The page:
Chorioamnionitis alters the developing immune system and increases inflammatory double negative T cells in young adolescent rats

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Submission ID :
ESPR311
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Abstract: :

Background: Preterm human neonates with CP show sustained peripheral immune activation at school age. Previously, in a clinically relevant rat model of CP, we showed that CHORIO results in a sustained peripheral immune system hyperreactivity using in vitro and in vivo studies with peripheral blood mononuclear cells (PBMC) at term equivalent age and young adolescence. In this study, we set out to study T cell immune responses in CHORIO model in this brain/peripheral immune response interface.  


Objective: To determine whether CHORIO during a critical prenatal immune system developmental window results in sustained adaptive immune system changes at young adolescent age in a clinically relevant rat model of CP. 


Design/Methods: Pregnant Sprague-Dawley rats were stratified to Sham or CHORIO groups and underwent laparotomy on embryonic day 18 (E18). CHORIO was induced by transient occlusion of the uterine arteries followed by intra-amniotic injection of lipopolysaccharide (LPS, 4 μg/sac). Shams received laparotomy with equivalent duration of anesthesia. PBMC's were collected 4-weeks after CHORIO (postnatal day (P) 21). Multicolor flow cytometry was performed on a spectral flow cytometer to determine peripheral blood T-cell subsets. Data was analyzed by De novo software and represented as mean±SEM. Statistical comparisons were made using a Welch's t-test (n=6 CHORIO, n=8 Sham) p<0.05 considered significant. 


Results: We measured adaptive immune responses in peripheral blood T cell subsets in sham and CHORIO pups at P21. We detected a significant increase in the percentage of gated CD3+CD4-CD8- T cells (double negative T cells) in CHORIO (13.56±0.8722) pups compared with Sham (10.33±0.09348) at P21 (p=0.0275). In addition, consistent with human CHORIO literature, there were no significant alterations in percentages of gated peripheral blood T cell subsets, including CD45+CD3+ lymphocytes, CD3+CD4T helper (Th) cells, CD3+CD4+CD25+FoxP3T regulatory (Treg) cells, CD3+CD8+ T cells and CD3-CD4immature T cells.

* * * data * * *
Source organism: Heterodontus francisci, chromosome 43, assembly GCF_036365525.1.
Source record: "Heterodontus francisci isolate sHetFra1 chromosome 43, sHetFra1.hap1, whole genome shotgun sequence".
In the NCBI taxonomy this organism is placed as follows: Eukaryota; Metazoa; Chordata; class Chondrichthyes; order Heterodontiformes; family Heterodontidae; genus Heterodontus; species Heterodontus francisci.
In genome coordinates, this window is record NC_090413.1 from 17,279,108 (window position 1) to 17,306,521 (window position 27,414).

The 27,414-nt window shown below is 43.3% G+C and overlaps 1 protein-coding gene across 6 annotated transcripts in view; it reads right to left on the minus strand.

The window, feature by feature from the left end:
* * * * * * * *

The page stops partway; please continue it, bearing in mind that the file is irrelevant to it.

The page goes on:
Conclusion(s): Increased double negative T cells in peripheral blood of CHORIO pups at P21 correlates with our previous in-vitro culture studies showing sustained peripheral innate immune hyperreactivity in CHORIO pups at P21. Increased peripheral double negative T cells have been shown to be associated with aggravated neuroinflammation in the literature. Thus, our results suggest that pro-inflammatory double negative T cells in CHORIO may contribute to PBI that results in CP in CHORIO. Further characterization of the molecular mechanisms contributing to brain/peripheral immune response interface may result in targeted therapies to alleviate PBI in CHORIO. 

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